A penetration test is a key requirement for compliance and to identify security gaps in your organization. A pen test will simulate an attack that measures how well your security posture and controls stand up to malicious internal and external threats. Choosing to perform a penetration test enables you to be sure your existing security controls are working optimally under “real world” conditions.
While many organizations know they need penetration testing, it can be hard to know how to fit it into a larger security program, or even how to get started.
Penetration Testing pin points
the areas of potential exposure
Our security teams employ tested techniques, industry best practices, and the best of commercial and proprietary technologies to:
- Identify potential risks and vulnerabilities to the confidentiality, integrity, and availability of
electronic protected information.
- Identify security architecture weaknesses and potential weaknesses based on security
controls in place and ones that may be missing.
- Review the security controls in place over the network and suggest actionable solutions to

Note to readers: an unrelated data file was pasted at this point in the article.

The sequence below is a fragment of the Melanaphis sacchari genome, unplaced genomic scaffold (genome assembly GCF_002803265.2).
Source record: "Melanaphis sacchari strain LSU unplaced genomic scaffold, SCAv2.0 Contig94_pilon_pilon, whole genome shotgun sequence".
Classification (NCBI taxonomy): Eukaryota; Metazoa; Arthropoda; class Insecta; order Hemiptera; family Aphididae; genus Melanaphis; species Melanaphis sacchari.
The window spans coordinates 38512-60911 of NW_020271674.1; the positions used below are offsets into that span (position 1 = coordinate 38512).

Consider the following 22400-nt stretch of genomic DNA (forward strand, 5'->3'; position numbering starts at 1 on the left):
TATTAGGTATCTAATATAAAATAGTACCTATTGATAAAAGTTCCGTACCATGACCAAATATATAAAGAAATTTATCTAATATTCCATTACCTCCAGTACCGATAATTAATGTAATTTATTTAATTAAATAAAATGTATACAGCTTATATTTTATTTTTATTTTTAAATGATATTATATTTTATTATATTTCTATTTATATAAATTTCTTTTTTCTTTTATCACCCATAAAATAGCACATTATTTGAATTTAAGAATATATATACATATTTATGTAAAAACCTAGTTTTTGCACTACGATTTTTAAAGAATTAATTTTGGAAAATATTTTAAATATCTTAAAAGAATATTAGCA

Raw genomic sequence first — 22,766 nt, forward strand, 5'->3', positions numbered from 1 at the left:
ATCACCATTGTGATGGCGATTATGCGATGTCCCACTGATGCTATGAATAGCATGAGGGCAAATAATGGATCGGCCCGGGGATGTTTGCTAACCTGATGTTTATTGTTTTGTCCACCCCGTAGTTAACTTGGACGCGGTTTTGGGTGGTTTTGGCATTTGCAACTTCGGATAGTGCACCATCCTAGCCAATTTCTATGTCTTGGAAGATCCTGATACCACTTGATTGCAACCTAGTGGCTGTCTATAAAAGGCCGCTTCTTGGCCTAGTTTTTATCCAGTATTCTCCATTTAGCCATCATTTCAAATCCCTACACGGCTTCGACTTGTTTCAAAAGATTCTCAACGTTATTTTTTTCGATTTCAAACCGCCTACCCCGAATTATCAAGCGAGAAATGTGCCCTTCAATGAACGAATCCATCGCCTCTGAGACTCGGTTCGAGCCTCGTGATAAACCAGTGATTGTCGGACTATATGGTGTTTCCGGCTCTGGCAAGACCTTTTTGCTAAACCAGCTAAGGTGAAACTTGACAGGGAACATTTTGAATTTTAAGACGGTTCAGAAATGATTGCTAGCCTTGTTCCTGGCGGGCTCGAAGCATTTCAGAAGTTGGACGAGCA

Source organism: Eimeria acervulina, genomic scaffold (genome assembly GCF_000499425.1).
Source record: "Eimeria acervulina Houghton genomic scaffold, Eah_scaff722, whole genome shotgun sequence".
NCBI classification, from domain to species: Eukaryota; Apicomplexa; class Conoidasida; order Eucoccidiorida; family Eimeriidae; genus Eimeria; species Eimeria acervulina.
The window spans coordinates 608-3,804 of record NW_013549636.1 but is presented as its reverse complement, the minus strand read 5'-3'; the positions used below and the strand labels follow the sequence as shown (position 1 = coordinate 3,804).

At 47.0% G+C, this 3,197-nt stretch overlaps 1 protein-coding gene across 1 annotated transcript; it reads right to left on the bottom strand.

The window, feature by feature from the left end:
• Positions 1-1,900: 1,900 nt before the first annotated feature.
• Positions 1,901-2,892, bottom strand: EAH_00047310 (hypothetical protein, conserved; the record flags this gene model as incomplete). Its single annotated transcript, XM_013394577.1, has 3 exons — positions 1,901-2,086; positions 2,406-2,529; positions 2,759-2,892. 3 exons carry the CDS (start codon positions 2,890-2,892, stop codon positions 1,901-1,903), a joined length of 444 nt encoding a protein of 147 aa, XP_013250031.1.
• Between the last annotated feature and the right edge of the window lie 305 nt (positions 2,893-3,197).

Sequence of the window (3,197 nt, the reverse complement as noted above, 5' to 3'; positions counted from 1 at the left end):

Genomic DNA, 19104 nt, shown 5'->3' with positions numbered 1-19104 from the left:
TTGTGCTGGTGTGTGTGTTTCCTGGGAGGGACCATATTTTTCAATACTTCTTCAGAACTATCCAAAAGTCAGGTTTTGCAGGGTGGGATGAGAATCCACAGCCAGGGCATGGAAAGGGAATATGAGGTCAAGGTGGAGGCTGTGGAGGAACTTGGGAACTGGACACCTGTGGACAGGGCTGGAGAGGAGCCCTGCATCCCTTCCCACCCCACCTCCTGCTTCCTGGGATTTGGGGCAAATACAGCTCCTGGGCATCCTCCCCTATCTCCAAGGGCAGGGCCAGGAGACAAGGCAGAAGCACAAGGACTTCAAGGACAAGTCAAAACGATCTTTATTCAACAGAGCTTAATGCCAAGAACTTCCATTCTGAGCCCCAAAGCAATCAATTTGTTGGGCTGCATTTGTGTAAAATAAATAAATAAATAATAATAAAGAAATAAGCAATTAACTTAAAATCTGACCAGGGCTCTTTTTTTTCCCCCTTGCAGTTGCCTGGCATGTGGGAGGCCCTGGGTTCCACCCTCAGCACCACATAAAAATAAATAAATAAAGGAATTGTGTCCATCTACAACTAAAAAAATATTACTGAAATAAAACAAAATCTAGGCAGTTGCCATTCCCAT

- Prioritize remediation steps into an effective plan to effectively prevent, detect, contain, and
correct potential risks and vulnerabilities.
We have a proven way forward
Prevent data breaches:
Since a penetration test is a benign way to simulate an attack on the network, you can learn whether and how you are exposed. It’s a fire drill to ensure you’re optimally prepared if there’s ever a real fire.
Check security controls:
You probably have a number of security measures in place in your network already, such as firewalls, encryption, DLP, and IDS/IPS. Penetration testing enables you to check that your defenses are working—both the systems and your teams.
Ensure the security of new applications:
When you roll out a new application, whether hosted by you or a SaaS provider, it makes sense to conduct a security assessment before the roll-out, especially if the applications handle sensitive data. Some example applications includes customer relationship management (CRM), Enterprise Resource Planning (ERP), marketing automation program (MAP), HR’s applicant tracking system, health insurance providers’ benefits management software, etc.
Get a baseline on your security program:
New CISOs often conduct a security assessment when they join a new company to obtain a gap analysis of the security program. This shows them how effective the organization is in dealing with cyber-attacks. These security assessments are sometimes conducted without the knowledge of the IT security team because it could otherwise influence the results.
Some regulations, such as PCI DSS and HIPAA, require penetration tests. Make sure you understand how the penetration test should be conducted to ensure that you will pass the audit.